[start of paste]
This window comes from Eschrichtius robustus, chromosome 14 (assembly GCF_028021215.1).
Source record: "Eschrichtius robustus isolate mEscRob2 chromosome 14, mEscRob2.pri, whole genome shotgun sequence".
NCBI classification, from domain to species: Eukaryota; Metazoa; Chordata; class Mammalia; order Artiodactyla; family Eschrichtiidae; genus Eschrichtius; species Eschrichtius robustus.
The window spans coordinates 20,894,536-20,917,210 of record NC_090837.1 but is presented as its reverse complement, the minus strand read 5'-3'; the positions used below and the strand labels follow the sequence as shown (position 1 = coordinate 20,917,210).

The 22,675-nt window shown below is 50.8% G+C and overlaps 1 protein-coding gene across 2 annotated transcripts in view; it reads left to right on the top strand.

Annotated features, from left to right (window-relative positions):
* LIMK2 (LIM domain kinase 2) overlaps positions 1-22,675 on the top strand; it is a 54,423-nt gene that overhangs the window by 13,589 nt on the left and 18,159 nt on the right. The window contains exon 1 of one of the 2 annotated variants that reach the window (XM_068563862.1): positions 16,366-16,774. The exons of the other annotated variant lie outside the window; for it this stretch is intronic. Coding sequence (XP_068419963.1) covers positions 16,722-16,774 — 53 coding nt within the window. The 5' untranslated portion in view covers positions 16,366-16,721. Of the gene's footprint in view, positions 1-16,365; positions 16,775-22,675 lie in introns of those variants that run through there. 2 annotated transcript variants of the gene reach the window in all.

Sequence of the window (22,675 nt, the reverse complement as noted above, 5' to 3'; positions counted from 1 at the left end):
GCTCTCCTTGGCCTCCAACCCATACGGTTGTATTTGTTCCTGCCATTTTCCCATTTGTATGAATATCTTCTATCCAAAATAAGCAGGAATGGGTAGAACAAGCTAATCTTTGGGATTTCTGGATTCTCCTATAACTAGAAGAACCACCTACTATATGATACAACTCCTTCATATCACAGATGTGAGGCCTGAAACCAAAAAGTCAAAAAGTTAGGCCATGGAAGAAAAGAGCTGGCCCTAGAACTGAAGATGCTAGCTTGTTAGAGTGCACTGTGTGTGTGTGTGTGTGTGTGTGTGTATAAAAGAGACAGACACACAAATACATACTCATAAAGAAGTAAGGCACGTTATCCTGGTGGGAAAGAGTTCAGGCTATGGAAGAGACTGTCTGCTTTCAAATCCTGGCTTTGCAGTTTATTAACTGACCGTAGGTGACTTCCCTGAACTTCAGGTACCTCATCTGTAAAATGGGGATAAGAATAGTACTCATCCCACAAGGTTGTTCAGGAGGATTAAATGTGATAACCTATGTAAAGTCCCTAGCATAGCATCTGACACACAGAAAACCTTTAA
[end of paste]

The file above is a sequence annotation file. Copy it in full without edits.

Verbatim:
This window comes from Eschrichtius robustus, chromosome 14 (assembly GCF_028021215.1).
Source record: "Eschrichtius robustus isolate mEscRob2 chromosome 14, mEscRob2.pri, whole genome shotgun sequence".
NCBI classification, from domain to species: Eukaryota; Metazoa; Chordata; class Mammalia; order Artiodactyla; family Eschrichtiidae; genus Eschrichtius; species Eschrichtius robustus.
The window spans coordinates 20,894,536-20,917,210 of record NC_090837.1 but is presented as its reverse complement, the minus strand read 5'-3'; the positions used below and the strand labels follow the sequence as shown (position 1 = coordinate 20,917,210).

The 22,675-nt window shown below is 50.8% G+C and overlaps 1 protein-coding gene across 2 annotated transcripts in view; it reads left to right on the top strand.

Annotated features, from left to right (window-relative positions):
* LIMK2 (LIM domain kinase 2) overlaps positions 1-22,675 on the top strand; it is a 54,423-nt gene that overhangs the window by 13,589 nt on the left and 18,159 nt on the right. The window contains exon 1 of one of the 2 annotated variants that reach the window (XM_068563862.1): positions 16,366-16,774. The exons of the other annotated variant lie outside the window; for it this stretch is intronic. Coding sequence (XP_068419963.1) covers positions 16,722-16,774 — 53 coding nt within the window. The 5' untranslated portion in view covers positions 16,366-16,721. Of the gene's footprint in view, positions 1-16,365; positions 16,775-22,675 lie in introns of those variants that run through there. 2 annotated transcript variants of the gene reach the window in all.

Sequence of the window (22,675 nt, the reverse complement as noted above, 5' to 3'; positions counted from 1 at the left end):
GCTCTCCTTGGCCTCCAACCCATACGGTTGTATTTGTTCCTGCCATTTTCCCATTTGTATGAATATCTTCTATCCAAAATAAGCAGGAATGGGTAGAACAAGCTAATCTTTGGGATTTCTGGATTCTCCTATAACTAGAAGAACCACCTACTATATGATACAACTCCTTCATATCACAGATGTGAGGCCTGAAACCAAAAAGTCAAAAAGTTAGGCCATGGAAGAAAAGAGCTGGCCCTAGAACTGAAGATGCTAGCTTGTTAGAGTGCACTGTGTGTGTGTGTGTGTGTGTGTGTGTATAAAAGAGACAGACACACAAATACATACTCATAAAGAAGTAAGGCACGTTATCCTGGTGGGAAAGAGTTCAGGCTATGGAAGAGACTGTCTGCTTTCAAATCCTGGCTTTGCAGTTTATTAACTGACCGTAGGTGACTTCCCTGAACTTCAGGTACCTCATCTGTAAAATGGGGATAAGAATAGTACTCATCCCACAAGGTTGTTCAGGAGGATTAAATGTGATAACCTATGTAAAGTCCCTAGCATAGCATCTGACACACAGAAAACCTTTAA